This article was published in Ahval News on November 23, 2018.
Turkey should weigh the pros and cons of operation east of Euphrates
Turkish President Recep Tayyip Erdoğan’s frequent expressions of his willingness to launch a military operation east of the River Euphrates in Syria conveys his staunch opposition to the formation of a Kurdish entity in the region.
It is not yet clear whether such an operation will take place, but it does, it would involve either shelling Syrian Kurdish forces of the People’s Protection Units (YPG) from Turkish territory, air strikes, sending Turkish troops into Syria, or a combination of all three. It is very likely that all these options are still on the table, and that the Turkish military is prepared for any one of them, but any such move would have international repercussions.
If such a military operation were to take place, the Turkish military, the second biggest army in NATO after the United States, would be taking action against a non-state group known as the Syrian Democratic Forces (SDF). The United States created SDF by adding local Arabs, Turkmens, Assyrians, Chechens to the YPG to give the impression the organisation is not solely composed of Kurds. Colonel John Dorrian, the spokesman for the U.S.-led coalition against Islamic State, noted during a press briefing that the SDF is a multi-ethnic and multi-sectarian group. But the backbone of the force and its commanders are all members of the YPG.
Turkey would have no difficulty sending a military force large enough to defeat the SDF if it were its only rival east of the Euphrates. But this is more than a question of numbers.
The United States has 12 military bases and around 2,000 troops east of the Euphrates. U.S. forces are currently building an air defence infrastructure, probably the first step towards the creation of a no-fly zone and later an autonomous Kurdish region in Syria similar to that of northern Iraq.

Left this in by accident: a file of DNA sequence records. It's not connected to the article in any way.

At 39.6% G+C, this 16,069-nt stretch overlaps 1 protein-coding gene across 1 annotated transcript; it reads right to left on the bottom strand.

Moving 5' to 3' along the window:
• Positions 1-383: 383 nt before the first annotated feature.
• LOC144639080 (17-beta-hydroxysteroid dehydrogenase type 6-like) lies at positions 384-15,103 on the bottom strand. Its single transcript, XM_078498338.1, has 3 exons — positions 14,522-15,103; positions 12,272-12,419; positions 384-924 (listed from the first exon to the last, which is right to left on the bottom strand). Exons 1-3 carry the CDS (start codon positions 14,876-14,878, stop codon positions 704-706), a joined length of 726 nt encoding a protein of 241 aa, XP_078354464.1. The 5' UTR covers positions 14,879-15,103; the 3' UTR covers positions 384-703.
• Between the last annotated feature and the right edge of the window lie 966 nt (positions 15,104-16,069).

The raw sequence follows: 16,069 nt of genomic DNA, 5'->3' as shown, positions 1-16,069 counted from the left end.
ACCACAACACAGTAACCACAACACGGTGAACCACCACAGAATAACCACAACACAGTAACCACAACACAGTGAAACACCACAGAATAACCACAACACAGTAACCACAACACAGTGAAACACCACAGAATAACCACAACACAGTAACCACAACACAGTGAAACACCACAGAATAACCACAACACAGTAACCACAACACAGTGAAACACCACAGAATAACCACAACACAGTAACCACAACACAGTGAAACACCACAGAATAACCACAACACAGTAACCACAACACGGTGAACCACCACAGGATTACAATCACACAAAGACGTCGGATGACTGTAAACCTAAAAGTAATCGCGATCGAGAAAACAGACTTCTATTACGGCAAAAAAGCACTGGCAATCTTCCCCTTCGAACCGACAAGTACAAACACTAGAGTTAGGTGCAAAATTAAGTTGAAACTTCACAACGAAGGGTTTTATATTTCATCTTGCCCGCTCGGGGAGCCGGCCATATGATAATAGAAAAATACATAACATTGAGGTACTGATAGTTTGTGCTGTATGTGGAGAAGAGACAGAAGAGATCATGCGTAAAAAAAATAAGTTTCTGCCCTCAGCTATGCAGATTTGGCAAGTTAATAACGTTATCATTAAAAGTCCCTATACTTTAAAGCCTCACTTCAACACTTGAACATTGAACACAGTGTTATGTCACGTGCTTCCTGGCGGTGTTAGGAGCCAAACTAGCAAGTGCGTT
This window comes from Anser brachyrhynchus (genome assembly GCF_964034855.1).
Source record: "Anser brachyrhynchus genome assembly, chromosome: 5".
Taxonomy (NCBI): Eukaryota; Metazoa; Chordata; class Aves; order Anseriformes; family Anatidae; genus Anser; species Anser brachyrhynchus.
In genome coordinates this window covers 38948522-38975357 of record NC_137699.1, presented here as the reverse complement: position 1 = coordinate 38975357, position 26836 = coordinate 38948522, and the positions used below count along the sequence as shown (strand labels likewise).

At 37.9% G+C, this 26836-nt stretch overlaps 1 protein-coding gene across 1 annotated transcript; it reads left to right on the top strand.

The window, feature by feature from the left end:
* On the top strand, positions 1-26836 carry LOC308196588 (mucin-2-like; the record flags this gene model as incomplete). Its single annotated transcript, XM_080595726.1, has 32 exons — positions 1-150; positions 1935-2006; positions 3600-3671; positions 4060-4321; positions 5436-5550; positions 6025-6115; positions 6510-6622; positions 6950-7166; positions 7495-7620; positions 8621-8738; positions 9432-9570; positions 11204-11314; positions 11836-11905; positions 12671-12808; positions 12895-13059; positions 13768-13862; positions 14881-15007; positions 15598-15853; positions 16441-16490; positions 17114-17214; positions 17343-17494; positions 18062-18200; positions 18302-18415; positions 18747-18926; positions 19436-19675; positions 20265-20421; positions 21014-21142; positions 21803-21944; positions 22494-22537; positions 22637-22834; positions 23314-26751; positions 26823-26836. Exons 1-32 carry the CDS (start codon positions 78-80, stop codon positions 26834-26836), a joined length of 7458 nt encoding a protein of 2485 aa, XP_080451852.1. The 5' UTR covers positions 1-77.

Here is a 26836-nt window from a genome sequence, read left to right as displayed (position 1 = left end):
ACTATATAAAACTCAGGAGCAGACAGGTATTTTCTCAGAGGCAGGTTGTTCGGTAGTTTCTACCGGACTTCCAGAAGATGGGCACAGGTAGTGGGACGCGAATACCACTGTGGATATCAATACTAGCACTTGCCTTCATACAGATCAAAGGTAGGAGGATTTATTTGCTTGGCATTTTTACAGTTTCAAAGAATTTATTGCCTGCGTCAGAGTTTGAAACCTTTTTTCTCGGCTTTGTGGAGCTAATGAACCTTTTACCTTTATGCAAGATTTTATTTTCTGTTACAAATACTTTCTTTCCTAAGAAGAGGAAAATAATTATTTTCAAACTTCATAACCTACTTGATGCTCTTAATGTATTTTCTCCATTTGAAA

Although the no-fly zone would be mainly aimed at protecting SDF fighters from air attacks by the Syrian government, it would also protect the region from the attacks coming from Turkey and pose a significant problem for Turkey in the longer term.
U.S. military aid to the SDF has been estimated to be around $3 billion, more than enough to build a strong defence infrastructure for the 30,000 square km it controls east of the Euphrates. U.S. officials have repeatedly and unequivocally voiced their objections to a Turkish military operation in this region. If the United States and Turkey cannot resolve this issue, forces from the two NATO allies might find themselves confronting each other or, at the very worst, clashing.
It is also difficult to predict how the Syrian government would react to a potential Turkish military action and might choose to fight against the Turkish army by cooperating with the SDF. If President Bashar Assad decides to side with the SDF, Turkey would not only have to fight the U.S.-backed SDF, but also the Russian-backed Syrian army. But the Syrian government would probably not like to see the SDF controlling the region in the medium to long-term as Assad considers SDF to be a puppet of Washington.
The ideal solution for this complicated equation is for Turkey and Syria to reach an agreement since they have many overlapping interests regarding the Kurds in Syria and try to find a joint way out of this crisis. Many experts in Turkey agree this is the only viable solution, yet the Turkish government is refusing to change its position to create enough goodwill with Damascus.
The Iranian government cannot be expected to look favourably towards the SDF, both because of its ties to the United States and because a Kurdish entity in northern Syria is against its national interests. But Iran’s opposition to the SDF is not as strong as Turkey’s. The SDF’s ties to the Kurdistan Workers’ Party (PKK) makes it a grave military threat to Turkey.
Another point that Turkey has to consider within the framework of assessing a military operation east of the Euphrates is its promises to respect the sovereignty and territorial integrity of Syria, repeated by many Turkish officials over the years and recorded in the documents of various international meetings. Therefore, once the crisis is resolved, Turkey is expected to withdraw from all Syrian territory, from the east of the Euphrates as well as from the west of it. The international community will probably force Turkey to do so. Once Turkey moves out, the Kurds will quickly move back to their current locations, or at least it will not be up to Turkey, but to the political will of the rulers in Damascus, to decide whether they will move back to their earlier positions.
Therefore, Turkey should weigh carefully the pros and cons of a military operation and unavoidable risks of military casualties and its financial cost, for the sake of supporting a Turkey –friendly team for a temporary period in the east of Euphrates.